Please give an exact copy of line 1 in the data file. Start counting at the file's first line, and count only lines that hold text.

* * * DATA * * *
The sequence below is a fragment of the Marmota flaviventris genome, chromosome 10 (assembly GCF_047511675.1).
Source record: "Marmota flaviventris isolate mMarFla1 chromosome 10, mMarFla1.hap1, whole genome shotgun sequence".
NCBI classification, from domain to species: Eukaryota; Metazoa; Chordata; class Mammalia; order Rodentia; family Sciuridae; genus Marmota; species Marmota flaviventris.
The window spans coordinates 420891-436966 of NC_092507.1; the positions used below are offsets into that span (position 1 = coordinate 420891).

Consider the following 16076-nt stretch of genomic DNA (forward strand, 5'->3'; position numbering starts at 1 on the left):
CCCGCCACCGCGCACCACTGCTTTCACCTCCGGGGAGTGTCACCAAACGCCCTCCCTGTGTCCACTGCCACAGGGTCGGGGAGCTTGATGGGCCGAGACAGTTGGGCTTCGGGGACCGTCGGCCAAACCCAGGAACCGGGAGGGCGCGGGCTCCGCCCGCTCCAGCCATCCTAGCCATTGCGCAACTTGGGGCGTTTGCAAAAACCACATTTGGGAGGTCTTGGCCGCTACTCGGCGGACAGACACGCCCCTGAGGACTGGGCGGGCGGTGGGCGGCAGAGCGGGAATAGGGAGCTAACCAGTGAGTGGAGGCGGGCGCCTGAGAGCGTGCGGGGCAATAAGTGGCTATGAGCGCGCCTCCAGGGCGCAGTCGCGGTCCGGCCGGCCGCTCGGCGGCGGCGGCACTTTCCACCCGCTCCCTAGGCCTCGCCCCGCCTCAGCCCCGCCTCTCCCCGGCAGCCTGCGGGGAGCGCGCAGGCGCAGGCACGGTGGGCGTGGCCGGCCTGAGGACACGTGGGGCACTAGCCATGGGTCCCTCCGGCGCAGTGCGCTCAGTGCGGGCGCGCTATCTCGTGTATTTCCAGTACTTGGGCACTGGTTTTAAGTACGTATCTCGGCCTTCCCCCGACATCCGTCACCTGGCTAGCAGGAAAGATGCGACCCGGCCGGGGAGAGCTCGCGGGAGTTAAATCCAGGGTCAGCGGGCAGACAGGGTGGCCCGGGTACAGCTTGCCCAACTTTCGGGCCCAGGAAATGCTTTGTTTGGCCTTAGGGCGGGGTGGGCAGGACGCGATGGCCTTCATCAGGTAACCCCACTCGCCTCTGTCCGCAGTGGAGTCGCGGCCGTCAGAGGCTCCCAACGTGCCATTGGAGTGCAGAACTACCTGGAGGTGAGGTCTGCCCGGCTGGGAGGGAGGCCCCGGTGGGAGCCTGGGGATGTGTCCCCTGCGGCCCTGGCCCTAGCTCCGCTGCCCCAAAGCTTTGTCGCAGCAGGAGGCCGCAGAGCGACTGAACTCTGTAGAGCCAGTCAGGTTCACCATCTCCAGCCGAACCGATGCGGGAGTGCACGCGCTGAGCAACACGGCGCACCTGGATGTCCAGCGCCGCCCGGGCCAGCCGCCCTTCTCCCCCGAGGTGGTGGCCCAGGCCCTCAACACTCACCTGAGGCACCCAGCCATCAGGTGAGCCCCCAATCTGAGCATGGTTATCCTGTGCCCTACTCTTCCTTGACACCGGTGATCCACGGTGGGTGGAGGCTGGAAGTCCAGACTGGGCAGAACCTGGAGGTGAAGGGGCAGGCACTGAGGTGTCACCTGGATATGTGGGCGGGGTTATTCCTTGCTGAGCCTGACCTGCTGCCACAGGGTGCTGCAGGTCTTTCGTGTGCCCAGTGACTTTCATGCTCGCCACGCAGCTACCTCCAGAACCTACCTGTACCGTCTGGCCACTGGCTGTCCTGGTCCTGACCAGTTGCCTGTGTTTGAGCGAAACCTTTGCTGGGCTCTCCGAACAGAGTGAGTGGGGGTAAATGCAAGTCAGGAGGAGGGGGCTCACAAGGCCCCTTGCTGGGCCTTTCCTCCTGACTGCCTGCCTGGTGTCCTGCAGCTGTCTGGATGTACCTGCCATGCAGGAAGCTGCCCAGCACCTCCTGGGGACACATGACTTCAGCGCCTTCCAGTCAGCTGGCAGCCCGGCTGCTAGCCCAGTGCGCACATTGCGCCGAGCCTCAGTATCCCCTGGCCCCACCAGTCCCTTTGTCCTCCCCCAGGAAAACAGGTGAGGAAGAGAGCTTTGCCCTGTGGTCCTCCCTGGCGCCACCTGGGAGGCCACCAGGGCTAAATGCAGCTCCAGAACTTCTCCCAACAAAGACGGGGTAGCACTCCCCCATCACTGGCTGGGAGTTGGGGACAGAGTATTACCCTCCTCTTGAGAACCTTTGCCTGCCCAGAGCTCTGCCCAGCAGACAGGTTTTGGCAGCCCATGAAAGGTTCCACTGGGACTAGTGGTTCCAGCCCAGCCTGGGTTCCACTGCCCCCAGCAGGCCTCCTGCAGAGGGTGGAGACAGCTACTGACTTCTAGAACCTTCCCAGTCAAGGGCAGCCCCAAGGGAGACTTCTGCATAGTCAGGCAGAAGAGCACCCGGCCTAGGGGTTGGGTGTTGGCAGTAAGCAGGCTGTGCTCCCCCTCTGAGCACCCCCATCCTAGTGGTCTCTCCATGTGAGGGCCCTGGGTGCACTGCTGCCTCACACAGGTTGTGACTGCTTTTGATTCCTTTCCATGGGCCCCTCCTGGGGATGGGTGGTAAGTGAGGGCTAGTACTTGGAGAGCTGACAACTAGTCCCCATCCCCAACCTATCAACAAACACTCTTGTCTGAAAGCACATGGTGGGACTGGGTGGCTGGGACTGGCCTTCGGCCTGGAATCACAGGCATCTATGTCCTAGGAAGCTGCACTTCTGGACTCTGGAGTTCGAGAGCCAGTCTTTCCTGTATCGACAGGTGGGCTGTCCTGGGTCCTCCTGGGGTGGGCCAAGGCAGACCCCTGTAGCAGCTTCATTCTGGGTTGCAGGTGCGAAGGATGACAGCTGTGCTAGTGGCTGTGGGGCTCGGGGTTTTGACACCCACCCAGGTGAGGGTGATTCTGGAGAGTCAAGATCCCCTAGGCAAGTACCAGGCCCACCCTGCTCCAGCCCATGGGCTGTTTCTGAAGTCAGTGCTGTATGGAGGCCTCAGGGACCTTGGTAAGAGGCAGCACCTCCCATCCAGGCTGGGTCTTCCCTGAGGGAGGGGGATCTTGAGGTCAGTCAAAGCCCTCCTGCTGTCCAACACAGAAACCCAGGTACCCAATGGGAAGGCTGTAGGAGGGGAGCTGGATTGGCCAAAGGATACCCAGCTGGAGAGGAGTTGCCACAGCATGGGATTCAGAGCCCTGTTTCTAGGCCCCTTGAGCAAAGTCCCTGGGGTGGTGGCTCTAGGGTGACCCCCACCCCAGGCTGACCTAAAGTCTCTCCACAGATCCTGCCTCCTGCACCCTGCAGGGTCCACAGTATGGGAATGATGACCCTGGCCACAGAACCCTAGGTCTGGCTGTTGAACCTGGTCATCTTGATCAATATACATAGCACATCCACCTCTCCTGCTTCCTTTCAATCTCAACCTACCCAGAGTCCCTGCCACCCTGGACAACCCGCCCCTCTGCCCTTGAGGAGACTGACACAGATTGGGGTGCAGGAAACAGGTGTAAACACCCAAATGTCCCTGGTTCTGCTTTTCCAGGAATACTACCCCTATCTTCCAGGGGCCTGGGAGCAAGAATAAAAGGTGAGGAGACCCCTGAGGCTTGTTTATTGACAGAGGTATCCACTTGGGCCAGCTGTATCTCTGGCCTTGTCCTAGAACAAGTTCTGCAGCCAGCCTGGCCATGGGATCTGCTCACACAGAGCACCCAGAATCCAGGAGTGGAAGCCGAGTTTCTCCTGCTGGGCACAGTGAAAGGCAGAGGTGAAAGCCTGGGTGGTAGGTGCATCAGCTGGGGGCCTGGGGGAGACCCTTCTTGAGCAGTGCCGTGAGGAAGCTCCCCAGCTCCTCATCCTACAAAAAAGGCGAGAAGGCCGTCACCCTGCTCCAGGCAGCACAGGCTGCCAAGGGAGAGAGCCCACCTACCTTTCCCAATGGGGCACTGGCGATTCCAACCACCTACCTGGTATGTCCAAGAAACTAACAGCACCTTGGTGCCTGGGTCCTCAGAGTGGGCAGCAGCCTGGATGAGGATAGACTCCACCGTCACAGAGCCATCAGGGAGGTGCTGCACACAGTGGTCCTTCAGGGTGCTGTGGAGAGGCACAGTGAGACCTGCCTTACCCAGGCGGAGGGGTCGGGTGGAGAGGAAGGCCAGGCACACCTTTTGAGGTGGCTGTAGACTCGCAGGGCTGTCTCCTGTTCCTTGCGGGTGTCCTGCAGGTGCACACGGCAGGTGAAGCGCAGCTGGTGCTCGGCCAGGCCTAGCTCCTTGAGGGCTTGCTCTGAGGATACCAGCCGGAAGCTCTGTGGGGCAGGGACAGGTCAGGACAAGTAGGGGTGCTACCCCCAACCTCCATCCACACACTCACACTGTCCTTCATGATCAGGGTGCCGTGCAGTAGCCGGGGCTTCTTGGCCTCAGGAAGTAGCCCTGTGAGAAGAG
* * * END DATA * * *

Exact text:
The sequence below is a fragment of the Marmota flaviventris genome, chromosome 10 (assembly GCF_047511675.1).